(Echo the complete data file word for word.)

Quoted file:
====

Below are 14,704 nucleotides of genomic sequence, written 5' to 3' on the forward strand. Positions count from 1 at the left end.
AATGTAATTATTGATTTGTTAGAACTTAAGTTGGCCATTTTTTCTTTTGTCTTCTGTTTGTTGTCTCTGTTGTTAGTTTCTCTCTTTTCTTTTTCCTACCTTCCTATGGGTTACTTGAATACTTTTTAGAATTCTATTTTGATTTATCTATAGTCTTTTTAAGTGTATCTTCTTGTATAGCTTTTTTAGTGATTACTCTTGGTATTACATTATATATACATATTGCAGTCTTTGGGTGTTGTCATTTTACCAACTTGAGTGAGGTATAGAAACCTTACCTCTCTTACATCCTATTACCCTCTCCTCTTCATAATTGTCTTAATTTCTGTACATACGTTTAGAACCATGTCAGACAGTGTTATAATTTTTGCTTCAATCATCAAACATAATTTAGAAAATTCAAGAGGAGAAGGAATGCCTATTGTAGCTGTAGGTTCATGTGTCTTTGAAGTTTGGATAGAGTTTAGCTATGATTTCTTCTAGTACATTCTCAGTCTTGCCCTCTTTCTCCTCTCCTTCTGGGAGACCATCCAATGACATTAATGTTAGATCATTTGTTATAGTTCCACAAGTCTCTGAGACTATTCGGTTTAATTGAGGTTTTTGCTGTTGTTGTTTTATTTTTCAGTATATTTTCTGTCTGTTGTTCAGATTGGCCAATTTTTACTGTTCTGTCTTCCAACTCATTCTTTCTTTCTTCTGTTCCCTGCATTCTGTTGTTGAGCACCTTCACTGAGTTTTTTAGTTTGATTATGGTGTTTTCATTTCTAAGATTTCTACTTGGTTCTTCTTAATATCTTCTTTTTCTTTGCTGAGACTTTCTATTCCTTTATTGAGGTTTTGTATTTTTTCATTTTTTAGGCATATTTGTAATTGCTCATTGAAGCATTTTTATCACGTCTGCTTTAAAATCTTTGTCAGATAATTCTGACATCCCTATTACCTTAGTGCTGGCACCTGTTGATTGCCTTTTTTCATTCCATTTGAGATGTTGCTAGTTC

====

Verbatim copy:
Below are 14,704 nucleotides of genomic sequence, written 5' to 3' on the forward strand. Positions count from 1 at the left end.
AATGTAATTATTGATTTGTTAGAACTTAAGTTGGCCATTTTTTCTTTTGTCTTCTGTTTGTTGTCTCTGTTGTTAGTTTCTCTCTTTTCTTTTTCCTACCTTCCTATGGGTTACTTGAATACTTTTTAGAATTCTATTTTGATTTATCTATAGTCTTTTTAAGTGTATCTTCTTGTATAGCTTTTTTAGTGATTACTCTTGGTATTACATTATATATACATATTGCAGTCTTTGGGTGTTGTCATTTTACCAACTTGAGTGAGGTATAGAAACCTTACCTCTCTTACATCCTATTACCCTCTCCTCTTCATAATTGTCTTAATTTCTGTACATACGTTTAGAACCATGTCAGACAGTGTTATAATTTTTGCTTCAATCATCAAACATAATTTAGAAAATTCAAGAGGAGAAGGAATGCCTATTGTAGCTGTAGGTTCATGTGTCTTTGAAGTTTGGATAGAGTTTAGCTATGATTTCTTCTAGTACATTCTCAGTCTTGCCCTCTTTCTCCTCTCCTTCTGGGAGACCATCCAATGACATTAATGTTAGATCATTTGTTATAGTTCCACAAGTCTCTGAGACTATTCGGTTTAATTGAGGTTTTTGCTGTTGTTGTTTTATTTTTCAGTATATTTTCTGTCTGTTGTTCAGATTGGCCAATTTTTACTGTTCTGTCTTCCAACTCATTCTTTCTTTCTTCTGTTCCCTGCATTCTGTTGTTGAGCACCTTCACTGAGTTTTTTAGTTTGATTATGGTGTTTTCATTTCTAAGATTTCTACTTGGTTCTTCTTAATATCTTCTTTTTCTTTGCTGAGACTTTCTATTCCTTTATTGAGGTTTTGTATTTTTTCATTTTTTAGGCATATTTGTAATTGCTCATTGAAGCATTTTTATCACGTCTGCTTTAAAATCTTTGTCAGATAATTCTGACATCCCTATTACCTTAGTGCTGGCACCTGTTGATTGCCTTTTTTCATTCCATTTGAGATGTTGCTAGTTC